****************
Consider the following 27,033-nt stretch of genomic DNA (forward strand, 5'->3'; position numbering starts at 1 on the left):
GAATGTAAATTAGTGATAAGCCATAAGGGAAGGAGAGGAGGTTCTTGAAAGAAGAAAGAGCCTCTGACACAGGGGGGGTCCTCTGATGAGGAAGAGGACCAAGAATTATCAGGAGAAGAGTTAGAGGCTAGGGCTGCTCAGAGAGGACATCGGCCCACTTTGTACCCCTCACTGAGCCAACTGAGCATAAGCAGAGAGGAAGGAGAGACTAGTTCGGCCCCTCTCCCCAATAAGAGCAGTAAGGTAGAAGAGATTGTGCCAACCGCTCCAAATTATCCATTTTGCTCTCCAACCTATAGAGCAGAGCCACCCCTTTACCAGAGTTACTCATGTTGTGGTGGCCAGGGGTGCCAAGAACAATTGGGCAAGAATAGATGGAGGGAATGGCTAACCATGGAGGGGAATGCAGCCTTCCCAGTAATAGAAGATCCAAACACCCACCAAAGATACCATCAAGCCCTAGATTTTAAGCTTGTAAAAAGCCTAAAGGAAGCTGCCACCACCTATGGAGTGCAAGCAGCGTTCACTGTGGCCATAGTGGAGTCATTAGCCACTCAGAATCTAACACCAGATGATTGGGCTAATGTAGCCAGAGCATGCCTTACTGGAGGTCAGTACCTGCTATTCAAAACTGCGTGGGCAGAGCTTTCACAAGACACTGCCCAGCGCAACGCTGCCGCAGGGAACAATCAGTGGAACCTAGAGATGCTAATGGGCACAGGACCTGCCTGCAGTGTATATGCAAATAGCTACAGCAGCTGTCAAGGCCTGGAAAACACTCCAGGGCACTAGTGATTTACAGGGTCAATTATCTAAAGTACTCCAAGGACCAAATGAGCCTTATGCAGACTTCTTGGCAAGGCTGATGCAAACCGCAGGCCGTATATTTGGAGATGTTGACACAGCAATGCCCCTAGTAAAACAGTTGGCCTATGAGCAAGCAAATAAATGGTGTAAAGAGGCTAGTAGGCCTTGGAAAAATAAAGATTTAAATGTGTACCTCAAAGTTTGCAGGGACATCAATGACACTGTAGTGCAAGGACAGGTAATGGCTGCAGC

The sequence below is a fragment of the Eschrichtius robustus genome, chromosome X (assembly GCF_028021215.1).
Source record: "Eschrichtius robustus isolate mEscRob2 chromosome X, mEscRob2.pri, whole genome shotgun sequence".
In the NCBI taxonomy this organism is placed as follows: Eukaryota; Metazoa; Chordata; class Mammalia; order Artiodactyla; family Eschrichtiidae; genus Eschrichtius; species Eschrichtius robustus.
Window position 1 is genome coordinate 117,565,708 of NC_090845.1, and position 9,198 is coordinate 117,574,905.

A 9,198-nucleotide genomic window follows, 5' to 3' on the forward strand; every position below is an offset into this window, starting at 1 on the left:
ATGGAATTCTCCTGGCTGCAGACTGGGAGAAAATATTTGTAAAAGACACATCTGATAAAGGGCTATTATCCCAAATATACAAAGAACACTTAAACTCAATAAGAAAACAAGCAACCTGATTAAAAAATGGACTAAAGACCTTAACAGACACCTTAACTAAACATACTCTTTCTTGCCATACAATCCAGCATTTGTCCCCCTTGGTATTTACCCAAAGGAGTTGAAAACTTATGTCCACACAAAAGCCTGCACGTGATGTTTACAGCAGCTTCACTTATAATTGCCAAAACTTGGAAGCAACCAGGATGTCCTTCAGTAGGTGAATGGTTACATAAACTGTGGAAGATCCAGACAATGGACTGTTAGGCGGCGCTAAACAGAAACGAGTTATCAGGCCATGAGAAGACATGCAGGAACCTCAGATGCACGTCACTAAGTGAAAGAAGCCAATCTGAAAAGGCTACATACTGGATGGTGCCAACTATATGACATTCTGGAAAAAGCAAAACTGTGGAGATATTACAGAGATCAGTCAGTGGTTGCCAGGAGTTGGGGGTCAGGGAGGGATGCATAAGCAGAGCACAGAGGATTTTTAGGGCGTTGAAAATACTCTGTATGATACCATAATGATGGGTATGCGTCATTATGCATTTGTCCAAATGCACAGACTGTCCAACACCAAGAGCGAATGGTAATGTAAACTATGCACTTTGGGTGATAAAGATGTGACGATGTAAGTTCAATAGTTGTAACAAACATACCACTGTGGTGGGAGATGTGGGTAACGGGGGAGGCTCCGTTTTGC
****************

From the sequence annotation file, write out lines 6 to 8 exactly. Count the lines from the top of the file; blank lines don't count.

Window position 1 is genome coordinate 117,565,708 of NC_090845.1, and position 9,198 is coordinate 117,574,905.

A 9,198-nucleotide genomic window follows, 5' to 3' on the forward strand; every position below is an offset into this window, starting at 1 on the left:
ATGGAATTCTCCTGGCTGCAGACTGGGAGAAAATATTTGTAAAAGACACATCTGATAAAGGGCTATTATCCCAAATATACAAAGAACACTTAAACTCAATAAGAAAACAAGCAACCTGATTAAAAAATGGACTAAAGACCTTAACAGACACCTTAACTAAACATACTCTTTCTTGCCATACAATCCAGCATTTGTCCCCCTTGGTATTTACCCAAAGGAGTTGAAAACTTATGTCCACACAAAAGCCTGCACGTGATGTTTACAGCAGCTTCACTTATAATTGCCAAAACTTGGAAGCAACCAGGATGTCCTTCAGTAGGTGAATGGTTACATAAACTGTGGAAGATCCAGACAATGGACTGTTAGGCGGCGCTAAACAGAAACGAGTTATCAGGCCATGAGAAGACATGCAGGAACCTCAGATGCACGTCACTAAGTGAAAGAAGCCAATCTGAAAAGGCTACATACTGGATGGTGCCAACTATATGACATTCTGGAAAAAGCAAAACTGTGGAGATATTACAGAGATCAGTCAGTGGTTGCCAGGAGTTGGGGGTCAGGGAGGGATGCATAAGCAGAGCACAGAGGATTTTTAGGGCGTTGAAAATACTCTGTATGATACCATAATGATGGGTATGCGTCATTATGCATTTGTCCAAATGCACAGACTGTCCAACACCAAGAGCGAATGGTAATGTAAACTATGCACTTTGGGTGATAAAGATGTGACGATGTAAGTTCAATAGTTGTAACAAACATACCACTGTGGTGGGAGATGTGGGTAACGGGGGAGGCTCCGTTTTGC